“It's an emotional horror story about trauma,” says Paul Dano. “It's a guy who's, I think, he's struggling.”
The guy Dano is talking about is the Riddler, antagonist of the first movie in the Matt Reeves-directed Batman trilogy. However, it’s not that movie that Dano’s talking about; it’s the prequel. And as he’ll explain shortly, it is decidedly not a film.
The six-issue comic book series Riddler: Year One puts Dano back in the puzzling mind of Edward Nashton, not as an actor, but in a role Dano hasn’t played until now: a comic writer. Ahead of the title’s release, Popverse was able to join Dano in a roundtable discussion as he explained getting back into the Riddler’s twisted, broken mindset, and why comics is the best medium in which to do it.
“This idea was always a comic,” says the Critics’ Choice Award-winner, “and I think that is because the medium offers an interesting way to work with internal monologue. I wouldn't want to see a film that's two hours of voiceover, and I think that Edward’s thoughts and his internal monologue are… they’re some kind of Dostoyevsky-an rant. That'll pick up as the comic goes.”
Dano says comics can tell stories that are both “personal and archetypal,” that there is an “elemental essence” of panel-based imagery that examines character in a way film can’t. In order to make that examination matter to the reader, though, Dano needed an artist who also cared about who Edward was, who could visualize his internal monologue. Enter Stevan Subic.
“There was an image of the Batman of his that I just loved,” says Dano, who hand-picked Subic for Riddler: Year One. “I felt like it was exactly what Edward would want to put on his wall above him to look at. [...] I felt like there was some kind of emotional strength in his work, just something about the panels, the storytelling and the way he works with ink.”
Together, the pair came up with what Dano calls a “comic language.” Subic transforms Edward’s internal monologue into disturbing hallucinations, with Dano’s narration layered on top. That narration lives via the work of letterer Clayton Cowles, whom Dano credits as exemplifying Edward’s growing rage. The trio’s work, says the writer, creates a “living and breathing comic.”
Check out this preview of The Riddler: Year One #1:
Like any living thing, Riddler: Year One has a purpose. That isn’t just to explore what’s in Edward’s mind, but to investigate how it got there. Here’s Dano speaking on Edward’s psyche:
“I was always interested in what is nature and what is nurture. I think a certain element of this character and story had to be nurture, because it's about Gotham, which is a sick and corrupt city. [...] And I could be wrong, but I guess what I'm saying is it couldn't all be nature, meaning he was just born a psychopath. How does nature meet the nurture? The nurture he never had?”
Dano talks a lot about nurture versus nature, that is, whether a person is born one way or made that way by their circumstances. “Which is an unanswerable question,” he clarifies, “and which is good for this because it's all about being tortured by the questions. I don't think, you know. somebody becomes the Riddler without nature. But I also think, again, the story is nurture.”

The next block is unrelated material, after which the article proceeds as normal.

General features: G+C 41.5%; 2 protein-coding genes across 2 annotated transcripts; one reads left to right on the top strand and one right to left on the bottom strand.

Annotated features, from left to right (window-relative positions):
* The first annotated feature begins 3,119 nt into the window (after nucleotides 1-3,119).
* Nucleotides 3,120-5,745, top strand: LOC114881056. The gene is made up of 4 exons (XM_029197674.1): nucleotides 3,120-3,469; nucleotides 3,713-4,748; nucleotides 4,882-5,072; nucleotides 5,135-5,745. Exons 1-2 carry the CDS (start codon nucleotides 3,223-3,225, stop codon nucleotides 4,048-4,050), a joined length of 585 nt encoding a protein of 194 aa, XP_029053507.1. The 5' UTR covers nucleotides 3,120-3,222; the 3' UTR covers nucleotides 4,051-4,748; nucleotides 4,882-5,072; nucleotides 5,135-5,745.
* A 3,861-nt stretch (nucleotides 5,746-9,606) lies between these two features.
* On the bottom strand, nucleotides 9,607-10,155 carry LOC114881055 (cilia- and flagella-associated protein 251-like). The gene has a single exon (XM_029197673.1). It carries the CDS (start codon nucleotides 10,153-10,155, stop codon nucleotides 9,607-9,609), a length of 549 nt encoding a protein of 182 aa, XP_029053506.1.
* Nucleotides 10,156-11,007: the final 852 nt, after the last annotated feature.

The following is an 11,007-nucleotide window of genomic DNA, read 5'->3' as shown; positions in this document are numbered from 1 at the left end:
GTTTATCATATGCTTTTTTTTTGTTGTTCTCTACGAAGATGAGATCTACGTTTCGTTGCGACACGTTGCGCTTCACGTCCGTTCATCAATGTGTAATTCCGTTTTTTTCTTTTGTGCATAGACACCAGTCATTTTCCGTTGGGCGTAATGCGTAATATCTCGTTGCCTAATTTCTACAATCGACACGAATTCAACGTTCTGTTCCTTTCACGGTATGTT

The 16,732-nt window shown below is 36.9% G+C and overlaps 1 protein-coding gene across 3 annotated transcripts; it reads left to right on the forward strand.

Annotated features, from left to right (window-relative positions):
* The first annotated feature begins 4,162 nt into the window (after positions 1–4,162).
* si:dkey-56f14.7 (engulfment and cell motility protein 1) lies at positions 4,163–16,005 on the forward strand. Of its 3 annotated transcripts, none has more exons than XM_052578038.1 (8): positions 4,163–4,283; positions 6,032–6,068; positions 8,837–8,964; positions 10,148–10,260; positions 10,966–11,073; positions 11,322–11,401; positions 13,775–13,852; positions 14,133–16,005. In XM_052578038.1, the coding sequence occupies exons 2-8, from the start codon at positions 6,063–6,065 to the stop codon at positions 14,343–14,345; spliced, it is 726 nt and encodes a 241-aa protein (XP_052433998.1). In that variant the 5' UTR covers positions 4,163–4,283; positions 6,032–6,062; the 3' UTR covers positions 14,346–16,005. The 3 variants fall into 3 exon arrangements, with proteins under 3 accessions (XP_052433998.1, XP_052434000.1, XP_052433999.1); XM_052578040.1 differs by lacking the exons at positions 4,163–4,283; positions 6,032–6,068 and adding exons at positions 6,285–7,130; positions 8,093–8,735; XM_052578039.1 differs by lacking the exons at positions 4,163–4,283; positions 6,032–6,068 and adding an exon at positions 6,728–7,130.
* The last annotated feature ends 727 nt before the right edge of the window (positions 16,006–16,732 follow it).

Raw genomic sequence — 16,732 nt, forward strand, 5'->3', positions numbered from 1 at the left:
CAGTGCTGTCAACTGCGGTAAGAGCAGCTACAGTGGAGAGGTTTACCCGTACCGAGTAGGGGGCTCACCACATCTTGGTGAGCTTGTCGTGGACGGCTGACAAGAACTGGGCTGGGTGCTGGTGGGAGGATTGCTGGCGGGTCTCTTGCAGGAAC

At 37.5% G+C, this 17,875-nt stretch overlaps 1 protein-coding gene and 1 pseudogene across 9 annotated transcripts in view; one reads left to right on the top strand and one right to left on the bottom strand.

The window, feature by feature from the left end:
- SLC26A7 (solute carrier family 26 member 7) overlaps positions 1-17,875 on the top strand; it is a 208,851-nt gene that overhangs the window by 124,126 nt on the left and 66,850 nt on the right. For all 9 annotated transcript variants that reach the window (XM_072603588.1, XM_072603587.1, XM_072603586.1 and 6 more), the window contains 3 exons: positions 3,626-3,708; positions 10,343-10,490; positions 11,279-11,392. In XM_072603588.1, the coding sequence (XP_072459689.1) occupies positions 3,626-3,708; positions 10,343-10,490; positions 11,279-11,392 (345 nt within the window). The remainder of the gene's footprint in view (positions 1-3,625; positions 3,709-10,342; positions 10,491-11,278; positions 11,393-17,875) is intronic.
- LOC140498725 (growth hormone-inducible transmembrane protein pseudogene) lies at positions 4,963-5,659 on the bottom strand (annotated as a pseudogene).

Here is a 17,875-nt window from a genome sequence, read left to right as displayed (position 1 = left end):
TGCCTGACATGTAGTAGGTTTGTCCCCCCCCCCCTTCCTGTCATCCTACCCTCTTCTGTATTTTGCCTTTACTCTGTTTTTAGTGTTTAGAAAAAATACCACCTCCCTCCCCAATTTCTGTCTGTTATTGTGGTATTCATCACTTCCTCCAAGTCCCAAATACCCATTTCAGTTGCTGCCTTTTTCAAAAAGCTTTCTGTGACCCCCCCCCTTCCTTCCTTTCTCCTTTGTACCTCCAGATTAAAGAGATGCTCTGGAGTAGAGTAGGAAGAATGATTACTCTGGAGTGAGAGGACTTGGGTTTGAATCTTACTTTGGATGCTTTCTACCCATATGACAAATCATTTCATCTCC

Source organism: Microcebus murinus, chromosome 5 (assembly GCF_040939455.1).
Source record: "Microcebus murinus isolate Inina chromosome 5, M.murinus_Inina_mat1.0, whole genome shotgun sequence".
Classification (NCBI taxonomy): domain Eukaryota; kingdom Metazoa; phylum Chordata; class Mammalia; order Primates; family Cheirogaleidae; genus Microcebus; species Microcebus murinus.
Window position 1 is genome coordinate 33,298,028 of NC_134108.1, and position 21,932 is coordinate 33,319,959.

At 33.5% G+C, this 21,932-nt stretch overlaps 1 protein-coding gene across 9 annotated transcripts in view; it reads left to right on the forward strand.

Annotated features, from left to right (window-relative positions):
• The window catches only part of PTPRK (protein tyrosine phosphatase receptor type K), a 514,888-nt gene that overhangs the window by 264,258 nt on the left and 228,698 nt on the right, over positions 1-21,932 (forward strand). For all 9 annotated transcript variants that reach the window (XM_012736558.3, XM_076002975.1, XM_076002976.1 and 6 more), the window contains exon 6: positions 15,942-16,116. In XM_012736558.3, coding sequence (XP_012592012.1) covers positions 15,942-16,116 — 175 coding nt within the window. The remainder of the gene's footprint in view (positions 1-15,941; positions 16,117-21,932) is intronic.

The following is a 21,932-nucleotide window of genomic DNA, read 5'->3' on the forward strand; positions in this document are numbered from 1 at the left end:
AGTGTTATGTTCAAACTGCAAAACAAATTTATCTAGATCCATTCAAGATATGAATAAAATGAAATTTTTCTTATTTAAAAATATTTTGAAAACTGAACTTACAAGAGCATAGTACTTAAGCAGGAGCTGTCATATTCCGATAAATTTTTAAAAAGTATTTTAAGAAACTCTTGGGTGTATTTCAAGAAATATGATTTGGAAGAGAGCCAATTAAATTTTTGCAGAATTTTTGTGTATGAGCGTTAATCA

So what kind of nurture did Edward get? The most accurate answer seems to be: none at all. Dano says part of Edward’s tragedy is that he simply did not receive the care he needed. That Gotham, the “sick and corrupt” city he talked about, just didn’t care about him, so he desperately craved positive affirmation. You can probably guess where he found it.
“Riddles,” says Dano. “The first key is that. The positive affirmation that he might get from solving a riddle or a puzzle or a game is literally the only kind he knows. It's what grounds him. It's the only thing that can get him away from his thoughts or give him any positive feedback in his life.”
To showcase his riddle obsession, the comic sees Edward using fictional site ‘nigma.org.’ The name is a wink at Riddler’s original alter ego, but its connections to comics go deeper than that. Like Batman: Year One (which Dano calls “one of my favorite comics”), RYO becomes a psychological origin story, the tale of a traumatized person and the symbol they use to cope.
And yet, Dano makes it very clear, this is not the origin of a hero.
“He's a guy who wants to help,” says the writer. “But he's just at the tipping point, you know, and I think he's struggled. And I think he's angry and full of rage as well and has a very negative self-image. If the film The Batman is a journey of vengeance to hope, this might be the opposite. [...] It's a kind of interesting and twisted journey because, to himself, he's actually coming into his own power. But to the reader, he's going downhill.”
Here are the variant covers for The Riddler: Year One #1:
Readers know that at the bottom of that hill is a quizzical serial killer that turns Gotham into a house of horrors. As Dano’s made it clear, those external horrors originated internally, in the emotional horror that he mentioned earlier. But for all the psychological, nature-vs-nurture questions it asks, there’s another purpose to this comic, and it’s a prescient one.
“I hope, if anything,” says the man who brought Edward Nashton to life, “[Riddler: Year One] ends up being a cautionary tale. [...] I would like to hope that if the circumstances could have been different, would somebody like that have to go on to be that in pain, or that broken? That they would have to go on and do what he does?”
That’s a riddle that Edward Nashton never gets to answer. Hopefully it’s one that we can.
Riddler: Year One #1 (of 6) hits comic store shelves on October 25. For more coverage of the psychological thriller, and any of the titles DC Comics has in store, stay tuned to PopVerse.
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